Friday, September 23, 2022

#2,820. Brotherhood of Death (1976) - Brotherhood Triple Feature


I went into 1976’s Brotherhood of Death knowing that its cast featured a number of professional football players. Producer Ron Goldman (who also came up with the story) was friends with a handful of Washington Redskins, and convinced them to appear in his movie.

It was a good idea, using non-actors who nonetheless had some notoriety, but I admit, when I heard this, it tempered my expectations and didn’t give me much hope for the film.

Turns out I was both wrong and pleasantly surprised. The performances, by actors and football players alike, ranged from serviceable to good, but the characters and story grabbed me right from the get-go and held my attention throughout, leading up to a final showdown that absolutely blew me away.

After a run-in with a local KKK member (Ron David), Raymond Moffat (Roy Jefferson), his brother Junior (Haskell V. Anderson III), and their friend Ned (Le Tari), leave the town of Kincaid behind and enlist in the army. All three are shipped off to Vietnam, where they’re taught by their commanding officer, Capt. Quinn (Mike Bass), how to avoid the deadly traps set by the Viet Cong.

When their tour of duty ends, the three return to Kincaid, only to find things haven’t improved much for the black community. Initially, Raymond and the others, spurred on by their Baptist preacher (Ed Heath), rely on legal means to bring about change, convincing every African American in Kincaid to register to vote. But when the KKK, led by Harold Turner (Rick Ellis), resorts to threats and even violence to keep the status quo, Raymond, Junior and Ned decide it’s time to hit back… and hard!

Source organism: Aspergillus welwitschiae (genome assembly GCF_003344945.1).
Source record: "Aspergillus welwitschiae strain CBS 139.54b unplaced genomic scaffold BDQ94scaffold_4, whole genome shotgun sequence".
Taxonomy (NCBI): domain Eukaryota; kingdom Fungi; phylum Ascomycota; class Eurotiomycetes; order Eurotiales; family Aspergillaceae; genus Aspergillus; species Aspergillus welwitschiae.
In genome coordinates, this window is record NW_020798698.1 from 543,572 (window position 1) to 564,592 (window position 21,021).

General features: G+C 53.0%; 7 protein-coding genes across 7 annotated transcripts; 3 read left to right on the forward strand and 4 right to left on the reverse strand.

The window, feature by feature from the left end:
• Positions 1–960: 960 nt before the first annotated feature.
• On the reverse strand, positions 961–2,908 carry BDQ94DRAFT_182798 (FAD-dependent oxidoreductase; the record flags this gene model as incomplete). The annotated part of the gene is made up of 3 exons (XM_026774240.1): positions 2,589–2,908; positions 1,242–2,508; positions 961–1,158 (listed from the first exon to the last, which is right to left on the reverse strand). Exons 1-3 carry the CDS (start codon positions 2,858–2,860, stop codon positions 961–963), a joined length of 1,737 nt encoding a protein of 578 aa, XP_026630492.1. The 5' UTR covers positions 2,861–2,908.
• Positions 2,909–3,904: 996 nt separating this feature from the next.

Of the three main leads in Brotherhood of Death, only Roy Jefferson was a pro football player, and while his performance isn’t quite as strong as either Anderson’s or Tari’s, he certainly isn’t bad, and is especially believable in the last act, when things get rough.

There are elements of the story that also work well, and carry Brotherhood of Death above your typical exploitation film. The entire sequence involving the vote, where Raymond, Junior and the others are trying to bring about change the legal way, getting every black citizen in town to vote the racists out, was handled well, and had me rooting like hell for them (even if the results were a foregone conclusion).

But while Brotherhood of Death occasionally dabbles in loftier areas, the ending, a fight to the finish between our heroes (using their army training to their advantage) and the bigots, is 100% exploitation goodness, and is as satisfying as they come.
Rating: 8 out of 10

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